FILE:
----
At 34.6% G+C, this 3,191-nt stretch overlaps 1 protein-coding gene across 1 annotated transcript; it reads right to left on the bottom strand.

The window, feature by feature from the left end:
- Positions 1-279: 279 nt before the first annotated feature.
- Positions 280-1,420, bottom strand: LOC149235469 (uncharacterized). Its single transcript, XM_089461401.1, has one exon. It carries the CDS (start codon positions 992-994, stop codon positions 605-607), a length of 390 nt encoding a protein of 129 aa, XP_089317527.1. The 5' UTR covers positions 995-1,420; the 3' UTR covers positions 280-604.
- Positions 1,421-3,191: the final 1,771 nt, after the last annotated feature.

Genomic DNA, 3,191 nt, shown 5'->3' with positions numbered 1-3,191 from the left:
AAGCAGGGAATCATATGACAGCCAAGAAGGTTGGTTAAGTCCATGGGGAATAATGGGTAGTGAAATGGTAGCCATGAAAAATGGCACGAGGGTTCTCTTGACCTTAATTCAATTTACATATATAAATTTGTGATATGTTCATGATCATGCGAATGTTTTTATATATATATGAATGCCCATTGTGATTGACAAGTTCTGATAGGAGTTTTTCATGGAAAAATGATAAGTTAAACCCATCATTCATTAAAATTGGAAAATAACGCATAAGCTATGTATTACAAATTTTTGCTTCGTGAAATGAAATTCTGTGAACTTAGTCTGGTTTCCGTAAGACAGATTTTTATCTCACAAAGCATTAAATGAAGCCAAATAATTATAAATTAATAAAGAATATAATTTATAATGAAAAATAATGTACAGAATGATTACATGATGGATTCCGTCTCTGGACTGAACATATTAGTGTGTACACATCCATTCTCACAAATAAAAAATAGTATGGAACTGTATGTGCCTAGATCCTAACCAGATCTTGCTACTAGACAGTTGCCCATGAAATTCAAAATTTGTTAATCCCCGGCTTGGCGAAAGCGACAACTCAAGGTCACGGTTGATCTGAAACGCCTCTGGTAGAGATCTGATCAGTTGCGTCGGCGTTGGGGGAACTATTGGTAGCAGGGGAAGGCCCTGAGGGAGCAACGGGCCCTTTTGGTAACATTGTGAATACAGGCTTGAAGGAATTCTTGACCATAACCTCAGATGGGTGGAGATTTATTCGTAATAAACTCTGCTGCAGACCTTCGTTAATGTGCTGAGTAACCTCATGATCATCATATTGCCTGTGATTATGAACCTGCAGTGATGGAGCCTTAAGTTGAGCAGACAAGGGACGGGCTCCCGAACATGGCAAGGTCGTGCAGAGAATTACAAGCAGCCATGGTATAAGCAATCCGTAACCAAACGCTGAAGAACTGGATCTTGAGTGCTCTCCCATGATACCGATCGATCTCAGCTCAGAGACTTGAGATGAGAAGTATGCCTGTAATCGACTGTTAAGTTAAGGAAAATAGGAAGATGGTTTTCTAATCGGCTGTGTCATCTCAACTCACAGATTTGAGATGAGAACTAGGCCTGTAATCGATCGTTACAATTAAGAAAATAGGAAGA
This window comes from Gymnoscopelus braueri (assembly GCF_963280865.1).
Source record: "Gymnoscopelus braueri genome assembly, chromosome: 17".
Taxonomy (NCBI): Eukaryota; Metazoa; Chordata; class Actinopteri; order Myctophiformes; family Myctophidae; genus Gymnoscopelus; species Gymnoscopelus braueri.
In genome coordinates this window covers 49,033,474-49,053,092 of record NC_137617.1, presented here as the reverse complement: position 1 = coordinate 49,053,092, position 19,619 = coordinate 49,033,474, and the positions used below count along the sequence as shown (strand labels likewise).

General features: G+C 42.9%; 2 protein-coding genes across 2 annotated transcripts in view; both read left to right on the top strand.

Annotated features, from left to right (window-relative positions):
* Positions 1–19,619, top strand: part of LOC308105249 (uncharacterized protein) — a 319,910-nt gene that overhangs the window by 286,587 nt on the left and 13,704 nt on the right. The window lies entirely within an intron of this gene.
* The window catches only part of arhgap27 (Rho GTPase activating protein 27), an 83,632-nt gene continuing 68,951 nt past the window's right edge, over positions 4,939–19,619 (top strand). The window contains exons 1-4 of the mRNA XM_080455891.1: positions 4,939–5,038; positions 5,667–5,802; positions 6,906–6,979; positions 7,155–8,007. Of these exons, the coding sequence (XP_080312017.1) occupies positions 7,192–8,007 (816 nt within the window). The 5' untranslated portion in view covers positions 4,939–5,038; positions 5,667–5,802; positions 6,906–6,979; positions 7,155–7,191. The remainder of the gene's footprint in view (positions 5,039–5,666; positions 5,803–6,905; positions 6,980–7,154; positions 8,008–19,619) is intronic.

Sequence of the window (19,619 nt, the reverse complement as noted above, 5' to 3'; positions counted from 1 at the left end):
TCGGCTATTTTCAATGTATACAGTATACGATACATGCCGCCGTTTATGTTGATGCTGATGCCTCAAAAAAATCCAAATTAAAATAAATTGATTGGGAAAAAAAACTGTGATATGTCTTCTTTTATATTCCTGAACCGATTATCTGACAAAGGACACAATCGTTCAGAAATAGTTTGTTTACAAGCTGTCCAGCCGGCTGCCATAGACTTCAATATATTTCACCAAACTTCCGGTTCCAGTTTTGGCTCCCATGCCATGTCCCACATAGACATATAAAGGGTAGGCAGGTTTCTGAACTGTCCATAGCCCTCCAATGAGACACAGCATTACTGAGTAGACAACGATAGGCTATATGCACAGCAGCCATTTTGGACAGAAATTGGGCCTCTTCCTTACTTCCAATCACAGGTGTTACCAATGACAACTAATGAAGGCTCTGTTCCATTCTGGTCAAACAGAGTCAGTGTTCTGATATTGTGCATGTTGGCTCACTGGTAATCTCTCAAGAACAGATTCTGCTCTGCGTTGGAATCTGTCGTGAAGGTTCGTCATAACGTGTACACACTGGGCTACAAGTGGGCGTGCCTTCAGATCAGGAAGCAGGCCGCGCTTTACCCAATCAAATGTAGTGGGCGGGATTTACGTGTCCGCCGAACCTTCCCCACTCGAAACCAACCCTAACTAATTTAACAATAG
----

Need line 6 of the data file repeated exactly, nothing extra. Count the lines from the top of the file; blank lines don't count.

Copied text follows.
Genomic DNA, 3,191 nt, shown 5'->3' with positions numbered 1-3,191 from the left: